All of this will be worth it once you’ve earned their trust and they’ve earned yours, allowing a friendship to be created, giving you the chance to work together for years and maybe even meet for a more formal business engagement. Who knows? The possibilities are endless.


(Source: Pixabay)


Satisfy their initial requirements and you’ll be on your way to success!


Freelancers can often make the enormous mistake of saying “No” too soon. “No, I cannot call over Skype”, “No, I can’t do Twitter marketing, just Facebook”, “No, I’m not good at producing the content for an infographic”…


Learn to say YES, like Jim Carrey in that movie I never got round to seeing from start to finish. I’m not saying that you should prepare yourself to lie at every chance – I’m saying that whenever you get the chance, learn to perform new tasks that you could be doing already, especially if they are fully related to your field. There’s no reason a writer can’t also proofread, a translator can’t also write or a video producer can’t also add a voiceover of someone they know in real life who can help them out.


My past experiences have told me that a client will 9 times out of 10 continue the interview past initial stages if you show a positive disposition and are willing to do secondary tasks that you didn’t initially sign up for. Will you do them for free? Not if you know how to make the most of what you’re charging you won’t, but that’s actually the next point in this list.


Be positive, be proactive and make “yes” your first answer and the bigger clients will quickly snap you up to join their staff. After all, a proactive worker is a productive worker, and they will know you’re bound to make them money.


(Source: Pixabay)


Monetize all of your abilities – ALL OF THEM – and you can start impressing for extra pay!


Remember I told you to stick to your niche? What if I told you I wasn’t being 100% honest? (Sorry…)


A freelancer specialty can be an excellent safe space to work within, but it can also be a great starting spot for better things. Much better things, in fact.


There are plenty of ways for a freelancer of one or two specialties to find work in a third or fourth niche, especially if they can direct their attention and efforts to learning to multitask efficiently – even for a single client that is looking to fill different positions!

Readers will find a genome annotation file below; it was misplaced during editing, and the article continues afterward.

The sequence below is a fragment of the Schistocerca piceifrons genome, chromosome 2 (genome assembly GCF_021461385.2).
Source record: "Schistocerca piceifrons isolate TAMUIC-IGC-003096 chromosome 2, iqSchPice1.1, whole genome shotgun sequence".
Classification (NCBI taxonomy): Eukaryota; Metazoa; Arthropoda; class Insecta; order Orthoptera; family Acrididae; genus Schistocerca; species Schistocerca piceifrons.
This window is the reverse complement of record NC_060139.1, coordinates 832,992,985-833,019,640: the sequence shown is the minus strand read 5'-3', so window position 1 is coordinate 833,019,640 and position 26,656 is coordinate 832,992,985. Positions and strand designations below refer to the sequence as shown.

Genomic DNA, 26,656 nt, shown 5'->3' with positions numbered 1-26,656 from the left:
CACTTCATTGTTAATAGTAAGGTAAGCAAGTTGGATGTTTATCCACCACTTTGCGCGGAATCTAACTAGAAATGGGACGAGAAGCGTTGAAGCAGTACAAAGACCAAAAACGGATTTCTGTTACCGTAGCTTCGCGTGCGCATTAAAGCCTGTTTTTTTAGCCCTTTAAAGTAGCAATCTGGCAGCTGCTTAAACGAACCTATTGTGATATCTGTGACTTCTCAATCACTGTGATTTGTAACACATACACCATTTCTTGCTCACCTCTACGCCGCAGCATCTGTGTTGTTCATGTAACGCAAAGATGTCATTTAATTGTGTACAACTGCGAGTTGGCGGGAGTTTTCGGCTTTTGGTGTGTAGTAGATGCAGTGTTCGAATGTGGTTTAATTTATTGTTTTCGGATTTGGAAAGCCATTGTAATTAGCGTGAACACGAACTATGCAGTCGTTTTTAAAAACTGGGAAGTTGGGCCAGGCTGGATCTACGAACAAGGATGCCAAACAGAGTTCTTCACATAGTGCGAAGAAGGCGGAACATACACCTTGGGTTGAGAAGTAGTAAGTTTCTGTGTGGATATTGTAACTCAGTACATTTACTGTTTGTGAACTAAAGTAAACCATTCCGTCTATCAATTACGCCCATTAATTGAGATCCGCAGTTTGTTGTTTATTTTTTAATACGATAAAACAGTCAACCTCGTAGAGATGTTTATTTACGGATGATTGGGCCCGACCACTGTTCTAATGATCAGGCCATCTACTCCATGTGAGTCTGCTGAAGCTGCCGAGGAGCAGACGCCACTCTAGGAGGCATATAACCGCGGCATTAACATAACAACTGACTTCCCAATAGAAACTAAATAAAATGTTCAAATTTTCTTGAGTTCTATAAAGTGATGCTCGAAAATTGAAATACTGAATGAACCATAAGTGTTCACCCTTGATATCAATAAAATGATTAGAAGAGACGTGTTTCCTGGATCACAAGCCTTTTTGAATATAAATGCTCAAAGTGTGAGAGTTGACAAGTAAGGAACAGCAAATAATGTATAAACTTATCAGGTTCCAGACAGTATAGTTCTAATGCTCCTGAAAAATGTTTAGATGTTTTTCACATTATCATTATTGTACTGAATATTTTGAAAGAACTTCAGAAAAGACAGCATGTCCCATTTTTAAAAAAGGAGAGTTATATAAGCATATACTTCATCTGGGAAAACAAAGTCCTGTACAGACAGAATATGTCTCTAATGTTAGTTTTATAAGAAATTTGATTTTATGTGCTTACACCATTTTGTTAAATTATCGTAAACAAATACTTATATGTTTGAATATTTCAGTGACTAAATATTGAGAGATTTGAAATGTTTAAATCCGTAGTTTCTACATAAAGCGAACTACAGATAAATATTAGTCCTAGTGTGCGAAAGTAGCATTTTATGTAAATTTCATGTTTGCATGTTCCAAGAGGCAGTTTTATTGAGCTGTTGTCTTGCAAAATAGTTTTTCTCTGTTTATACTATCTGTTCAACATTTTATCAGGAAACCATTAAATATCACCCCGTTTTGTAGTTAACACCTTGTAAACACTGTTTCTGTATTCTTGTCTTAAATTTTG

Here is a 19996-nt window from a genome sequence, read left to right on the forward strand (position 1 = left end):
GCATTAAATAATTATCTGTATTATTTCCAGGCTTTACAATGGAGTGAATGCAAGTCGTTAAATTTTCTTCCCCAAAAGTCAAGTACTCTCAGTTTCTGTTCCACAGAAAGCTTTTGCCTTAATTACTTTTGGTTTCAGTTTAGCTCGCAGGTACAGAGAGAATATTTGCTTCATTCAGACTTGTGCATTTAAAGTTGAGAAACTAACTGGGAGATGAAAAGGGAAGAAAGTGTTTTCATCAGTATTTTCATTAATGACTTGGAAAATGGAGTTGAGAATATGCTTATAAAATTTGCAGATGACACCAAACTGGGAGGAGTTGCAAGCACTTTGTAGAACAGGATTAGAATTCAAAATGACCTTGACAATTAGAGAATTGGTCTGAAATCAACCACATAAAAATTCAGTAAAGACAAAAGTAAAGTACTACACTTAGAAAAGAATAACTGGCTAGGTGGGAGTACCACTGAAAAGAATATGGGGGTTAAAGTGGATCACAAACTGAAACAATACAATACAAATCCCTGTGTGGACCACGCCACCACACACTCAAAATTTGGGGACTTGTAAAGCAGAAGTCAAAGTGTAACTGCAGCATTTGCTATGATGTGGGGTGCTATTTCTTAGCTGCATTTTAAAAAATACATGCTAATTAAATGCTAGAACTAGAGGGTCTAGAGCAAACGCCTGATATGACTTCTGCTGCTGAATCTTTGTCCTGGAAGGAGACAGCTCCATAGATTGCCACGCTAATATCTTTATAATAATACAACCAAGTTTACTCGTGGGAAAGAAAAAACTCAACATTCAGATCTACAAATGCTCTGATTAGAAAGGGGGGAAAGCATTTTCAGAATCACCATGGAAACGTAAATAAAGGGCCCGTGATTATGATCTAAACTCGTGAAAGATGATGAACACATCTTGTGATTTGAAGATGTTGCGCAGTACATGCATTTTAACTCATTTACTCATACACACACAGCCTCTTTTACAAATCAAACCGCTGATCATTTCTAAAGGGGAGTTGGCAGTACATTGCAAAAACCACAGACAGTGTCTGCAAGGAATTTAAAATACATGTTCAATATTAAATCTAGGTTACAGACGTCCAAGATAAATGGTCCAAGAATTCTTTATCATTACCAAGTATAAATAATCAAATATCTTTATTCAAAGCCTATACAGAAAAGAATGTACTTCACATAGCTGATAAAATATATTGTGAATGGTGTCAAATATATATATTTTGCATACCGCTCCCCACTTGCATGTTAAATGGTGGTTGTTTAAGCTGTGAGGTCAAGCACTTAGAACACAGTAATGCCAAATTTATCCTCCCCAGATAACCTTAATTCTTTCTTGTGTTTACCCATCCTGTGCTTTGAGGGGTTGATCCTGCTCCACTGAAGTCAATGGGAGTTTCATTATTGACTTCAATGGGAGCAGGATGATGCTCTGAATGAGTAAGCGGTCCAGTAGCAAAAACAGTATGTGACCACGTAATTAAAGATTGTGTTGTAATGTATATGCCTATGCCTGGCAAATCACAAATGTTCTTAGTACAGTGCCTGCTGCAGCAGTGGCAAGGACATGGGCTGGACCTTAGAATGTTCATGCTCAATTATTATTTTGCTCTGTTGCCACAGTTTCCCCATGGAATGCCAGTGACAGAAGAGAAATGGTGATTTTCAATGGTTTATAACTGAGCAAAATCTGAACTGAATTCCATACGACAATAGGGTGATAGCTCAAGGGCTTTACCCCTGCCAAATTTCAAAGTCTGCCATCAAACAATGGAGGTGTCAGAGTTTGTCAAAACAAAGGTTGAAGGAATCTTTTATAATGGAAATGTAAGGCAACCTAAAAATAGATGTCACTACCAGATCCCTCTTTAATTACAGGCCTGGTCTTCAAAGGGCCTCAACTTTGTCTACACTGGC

I’ve had clients who have had me assigned to a writing job suddenly find the need to translate other works to Spanish, which I’m also native in; this has allowed me to offer my services and soon generate another source of income with somebody who I trust and who trusts me.


Other good examples would be for frontend developers who know the backend mechanics (and vice-versa); graphic designers that can manage social media; data entry specialists that can act as virtual assistants and more… the possibilities are virtually endless when it comes to accomplishing your goals and finding income from every skill you own.


Keep yourself centered, however, since your specialty is still your specialty. Don’t take dumb risks and pretend you know more than you really do – it will not end well for your reputation!



Pictured: Things you don't learn in school! (Source: Pixabay)


Learn to market yourself – it’s the only way to be found!


There really is no difference between being the best freelancer in your niche or the worst freelancer in your niche if nobody is looking at your profile. If you want to succeed and be recognized, you need to learn to market yourself!


My tips for anyone looking to show the world who they are and what they are capable of are the following:


1. Exposing yourself on social media as more than just “John/Jane Smith” and actually representing yourself as a writer, programmer, designer, translator or whatever you do is an excellent first step. Add it to your Facebook, Twitter and Instagram bios, share and post things on that inactive LinkedIn account you have lying around, and let people know that you’re writing for X company will give you the chance of being recognized for what you do!


2. Don’t be afraid if your friends and family find out what you do for a living. A common problem among many of us is to be scared of what our loved ones think of our jobs, and it can become an obstacle from marketing ourselves on our main social media accounts… this is actually a silly fear. Most people don’t really care, and those that do aren’t actually going to change the fact that you’re good at what you do. Ignore the stupid remarks and criticism, and let everyone know what specialties you’re involved in – you may even find a client among your closest acquaintances!


3. Be unconventional – don’t just use the typical means to market yourself, but also ensure that you’re found on spaces where you just know you’ll be read or spotted by people in your field. Try public forums, Facebook groups, Quora, even YouTube comments can be useful if you know how to use them! Use your imagination and make smart, non-spammy comments and you’ll soon be expanding your reach to more and more clients across the globe! Recruiters are EVERYWHERE, believe me.


4. Find a mentor!  You won’t always think you need someone to guide you through this journey, but it turns out that when somebody does, they usually provide you with tips and help that will allow you to accomplish objectives faster than they ever could. So imagine now – you find a mentor that is actually one of the big guns in your niche… just imagine everything that you can achieve that you would have taken a hundred times longer to achieve without them? Be grateful though, especially if they’re performing the role for free. Knowledge is power, and anyone providing it to you deserves immense credit.